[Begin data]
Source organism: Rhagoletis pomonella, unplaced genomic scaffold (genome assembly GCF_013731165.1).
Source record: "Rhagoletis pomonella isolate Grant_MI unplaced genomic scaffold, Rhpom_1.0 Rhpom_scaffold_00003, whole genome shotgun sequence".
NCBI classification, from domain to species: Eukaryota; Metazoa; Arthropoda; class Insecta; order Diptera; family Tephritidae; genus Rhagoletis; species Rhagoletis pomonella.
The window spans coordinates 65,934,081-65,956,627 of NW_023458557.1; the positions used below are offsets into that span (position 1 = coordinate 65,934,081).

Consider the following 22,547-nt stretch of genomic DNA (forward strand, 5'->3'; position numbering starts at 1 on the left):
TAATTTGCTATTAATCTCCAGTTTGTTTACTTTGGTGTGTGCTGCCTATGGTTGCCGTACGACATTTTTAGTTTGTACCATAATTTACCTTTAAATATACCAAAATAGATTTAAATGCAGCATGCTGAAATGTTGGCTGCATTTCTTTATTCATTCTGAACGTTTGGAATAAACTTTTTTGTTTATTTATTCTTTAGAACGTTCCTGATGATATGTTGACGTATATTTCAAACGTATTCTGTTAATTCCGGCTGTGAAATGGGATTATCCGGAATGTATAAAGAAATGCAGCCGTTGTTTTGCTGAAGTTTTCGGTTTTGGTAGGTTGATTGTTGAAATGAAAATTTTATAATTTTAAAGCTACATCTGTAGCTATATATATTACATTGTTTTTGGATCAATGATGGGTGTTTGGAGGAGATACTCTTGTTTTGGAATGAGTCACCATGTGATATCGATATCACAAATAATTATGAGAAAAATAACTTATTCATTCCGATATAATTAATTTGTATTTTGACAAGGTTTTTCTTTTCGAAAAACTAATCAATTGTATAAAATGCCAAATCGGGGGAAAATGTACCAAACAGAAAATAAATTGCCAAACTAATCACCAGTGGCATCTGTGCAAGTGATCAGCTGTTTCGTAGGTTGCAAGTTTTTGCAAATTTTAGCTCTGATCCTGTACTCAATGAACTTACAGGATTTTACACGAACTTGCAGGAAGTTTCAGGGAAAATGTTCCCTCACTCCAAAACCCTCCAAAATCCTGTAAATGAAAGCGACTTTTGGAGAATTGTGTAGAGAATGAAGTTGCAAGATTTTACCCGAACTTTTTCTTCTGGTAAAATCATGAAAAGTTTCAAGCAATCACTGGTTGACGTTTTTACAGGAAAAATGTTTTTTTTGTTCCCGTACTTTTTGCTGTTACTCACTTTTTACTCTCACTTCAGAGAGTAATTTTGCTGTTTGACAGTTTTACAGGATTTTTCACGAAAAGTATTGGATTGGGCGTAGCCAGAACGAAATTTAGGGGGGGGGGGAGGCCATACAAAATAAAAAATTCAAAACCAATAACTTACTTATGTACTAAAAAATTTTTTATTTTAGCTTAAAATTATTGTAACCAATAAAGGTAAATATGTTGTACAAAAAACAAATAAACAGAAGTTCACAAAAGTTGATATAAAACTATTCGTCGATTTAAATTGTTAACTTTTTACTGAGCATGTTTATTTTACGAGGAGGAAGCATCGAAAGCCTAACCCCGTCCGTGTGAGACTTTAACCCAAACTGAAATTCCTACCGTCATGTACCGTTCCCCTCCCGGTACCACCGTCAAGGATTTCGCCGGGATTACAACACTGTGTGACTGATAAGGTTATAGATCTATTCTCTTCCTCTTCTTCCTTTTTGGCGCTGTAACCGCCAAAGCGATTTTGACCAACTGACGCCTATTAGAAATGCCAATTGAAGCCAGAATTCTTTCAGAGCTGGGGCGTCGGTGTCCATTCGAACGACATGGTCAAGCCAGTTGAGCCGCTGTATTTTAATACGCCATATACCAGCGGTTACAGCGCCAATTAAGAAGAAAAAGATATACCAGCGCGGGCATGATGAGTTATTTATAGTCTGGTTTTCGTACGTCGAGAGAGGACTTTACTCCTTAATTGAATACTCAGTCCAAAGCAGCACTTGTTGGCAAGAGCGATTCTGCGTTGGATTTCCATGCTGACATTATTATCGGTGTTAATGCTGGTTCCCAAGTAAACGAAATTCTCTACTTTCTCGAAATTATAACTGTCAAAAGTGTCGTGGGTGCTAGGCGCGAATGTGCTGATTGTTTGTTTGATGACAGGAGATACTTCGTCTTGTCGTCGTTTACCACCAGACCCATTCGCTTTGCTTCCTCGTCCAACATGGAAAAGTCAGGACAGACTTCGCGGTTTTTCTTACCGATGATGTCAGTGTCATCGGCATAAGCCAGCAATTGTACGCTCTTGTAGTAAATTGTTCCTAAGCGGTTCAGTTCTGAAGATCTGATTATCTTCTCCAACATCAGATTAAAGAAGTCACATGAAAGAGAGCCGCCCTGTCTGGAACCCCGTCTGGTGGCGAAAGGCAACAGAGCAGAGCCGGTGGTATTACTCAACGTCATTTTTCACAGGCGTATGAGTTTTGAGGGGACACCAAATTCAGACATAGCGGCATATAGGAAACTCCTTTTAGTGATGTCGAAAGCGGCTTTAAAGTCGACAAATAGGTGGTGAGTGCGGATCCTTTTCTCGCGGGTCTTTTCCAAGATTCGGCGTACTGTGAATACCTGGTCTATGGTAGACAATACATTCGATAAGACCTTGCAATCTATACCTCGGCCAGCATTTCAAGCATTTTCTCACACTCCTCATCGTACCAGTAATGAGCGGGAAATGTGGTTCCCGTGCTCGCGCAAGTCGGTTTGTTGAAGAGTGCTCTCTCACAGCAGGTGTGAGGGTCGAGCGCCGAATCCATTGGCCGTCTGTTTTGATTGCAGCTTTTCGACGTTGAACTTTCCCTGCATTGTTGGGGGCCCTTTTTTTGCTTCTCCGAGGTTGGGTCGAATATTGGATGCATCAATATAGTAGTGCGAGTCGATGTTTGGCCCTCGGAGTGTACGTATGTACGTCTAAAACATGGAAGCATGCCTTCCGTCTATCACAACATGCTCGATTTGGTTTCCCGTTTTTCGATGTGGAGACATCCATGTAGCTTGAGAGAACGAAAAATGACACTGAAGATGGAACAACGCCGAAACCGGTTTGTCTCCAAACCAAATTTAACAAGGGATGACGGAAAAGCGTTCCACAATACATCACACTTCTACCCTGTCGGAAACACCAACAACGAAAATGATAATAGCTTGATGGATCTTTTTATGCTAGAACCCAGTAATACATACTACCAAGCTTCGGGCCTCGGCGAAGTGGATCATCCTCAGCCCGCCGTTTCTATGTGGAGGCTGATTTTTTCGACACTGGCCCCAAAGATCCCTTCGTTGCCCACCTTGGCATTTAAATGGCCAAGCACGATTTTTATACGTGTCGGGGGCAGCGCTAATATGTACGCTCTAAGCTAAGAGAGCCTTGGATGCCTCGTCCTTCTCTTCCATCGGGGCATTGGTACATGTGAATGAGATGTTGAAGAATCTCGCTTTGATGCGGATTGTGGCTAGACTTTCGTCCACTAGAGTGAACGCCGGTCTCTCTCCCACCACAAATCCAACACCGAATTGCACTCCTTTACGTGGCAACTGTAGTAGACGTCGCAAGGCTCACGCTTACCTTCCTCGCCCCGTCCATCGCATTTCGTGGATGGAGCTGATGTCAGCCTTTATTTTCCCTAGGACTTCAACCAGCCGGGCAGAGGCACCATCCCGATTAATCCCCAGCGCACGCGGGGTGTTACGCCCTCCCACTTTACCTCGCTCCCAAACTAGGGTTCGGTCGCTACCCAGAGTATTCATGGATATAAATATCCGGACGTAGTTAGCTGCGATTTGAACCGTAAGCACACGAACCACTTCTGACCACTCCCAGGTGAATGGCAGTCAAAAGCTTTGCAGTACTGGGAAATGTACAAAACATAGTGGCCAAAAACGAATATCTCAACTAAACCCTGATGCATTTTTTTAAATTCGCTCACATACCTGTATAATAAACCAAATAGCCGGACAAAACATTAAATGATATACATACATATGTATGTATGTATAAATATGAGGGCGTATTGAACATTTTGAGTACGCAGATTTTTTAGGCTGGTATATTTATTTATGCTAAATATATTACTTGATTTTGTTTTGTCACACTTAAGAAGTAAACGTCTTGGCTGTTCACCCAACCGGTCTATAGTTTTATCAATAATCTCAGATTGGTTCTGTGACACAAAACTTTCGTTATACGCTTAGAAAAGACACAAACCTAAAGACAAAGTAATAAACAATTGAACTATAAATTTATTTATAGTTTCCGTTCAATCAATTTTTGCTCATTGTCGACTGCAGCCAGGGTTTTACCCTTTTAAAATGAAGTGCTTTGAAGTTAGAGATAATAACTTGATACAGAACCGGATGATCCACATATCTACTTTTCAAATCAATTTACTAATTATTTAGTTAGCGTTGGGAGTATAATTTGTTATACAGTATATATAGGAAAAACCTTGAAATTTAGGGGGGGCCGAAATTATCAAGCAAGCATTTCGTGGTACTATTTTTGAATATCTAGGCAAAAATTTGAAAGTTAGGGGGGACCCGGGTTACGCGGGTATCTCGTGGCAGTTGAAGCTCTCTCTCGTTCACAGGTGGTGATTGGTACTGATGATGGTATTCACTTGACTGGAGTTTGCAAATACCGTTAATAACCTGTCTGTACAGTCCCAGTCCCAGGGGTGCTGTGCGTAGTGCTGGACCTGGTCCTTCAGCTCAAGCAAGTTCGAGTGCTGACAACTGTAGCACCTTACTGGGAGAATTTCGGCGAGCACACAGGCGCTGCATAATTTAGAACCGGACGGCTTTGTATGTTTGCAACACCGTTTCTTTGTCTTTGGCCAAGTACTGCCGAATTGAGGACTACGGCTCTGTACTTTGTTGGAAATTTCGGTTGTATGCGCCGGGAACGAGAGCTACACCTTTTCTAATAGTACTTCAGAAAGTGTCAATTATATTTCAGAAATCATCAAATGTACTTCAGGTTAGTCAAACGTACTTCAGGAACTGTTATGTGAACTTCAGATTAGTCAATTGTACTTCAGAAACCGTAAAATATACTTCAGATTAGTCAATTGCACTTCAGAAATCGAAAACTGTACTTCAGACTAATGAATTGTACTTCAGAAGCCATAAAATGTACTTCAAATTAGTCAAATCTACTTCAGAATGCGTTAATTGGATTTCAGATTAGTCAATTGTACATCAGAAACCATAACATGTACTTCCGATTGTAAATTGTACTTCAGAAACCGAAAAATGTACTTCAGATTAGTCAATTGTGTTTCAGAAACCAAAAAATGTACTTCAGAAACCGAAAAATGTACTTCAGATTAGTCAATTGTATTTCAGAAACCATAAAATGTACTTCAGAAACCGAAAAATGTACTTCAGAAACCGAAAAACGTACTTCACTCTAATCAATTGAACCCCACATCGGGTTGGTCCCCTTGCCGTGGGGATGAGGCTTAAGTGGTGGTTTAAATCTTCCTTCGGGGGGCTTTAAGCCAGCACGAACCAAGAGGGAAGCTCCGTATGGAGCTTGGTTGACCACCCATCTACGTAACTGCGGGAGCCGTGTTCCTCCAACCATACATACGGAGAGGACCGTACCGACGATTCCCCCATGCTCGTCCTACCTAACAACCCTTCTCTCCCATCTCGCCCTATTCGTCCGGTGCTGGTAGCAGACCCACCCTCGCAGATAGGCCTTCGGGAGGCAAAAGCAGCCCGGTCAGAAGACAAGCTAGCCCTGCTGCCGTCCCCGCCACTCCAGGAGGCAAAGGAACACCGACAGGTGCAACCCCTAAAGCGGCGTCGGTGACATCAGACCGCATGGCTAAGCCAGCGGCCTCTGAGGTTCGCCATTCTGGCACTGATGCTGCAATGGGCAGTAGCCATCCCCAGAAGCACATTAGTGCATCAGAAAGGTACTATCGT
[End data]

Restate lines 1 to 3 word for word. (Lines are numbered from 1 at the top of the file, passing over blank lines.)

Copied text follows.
Source organism: Rhagoletis pomonella, unplaced genomic scaffold (genome assembly GCF_013731165.1).
Source record: "Rhagoletis pomonella isolate Grant_MI unplaced genomic scaffold, Rhpom_1.0 Rhpom_scaffold_00003, whole genome shotgun sequence".
NCBI classification, from domain to species: Eukaryota; Metazoa; Arthropoda; class Insecta; order Diptera; family Tephritidae; genus Rhagoletis; species Rhagoletis pomonella.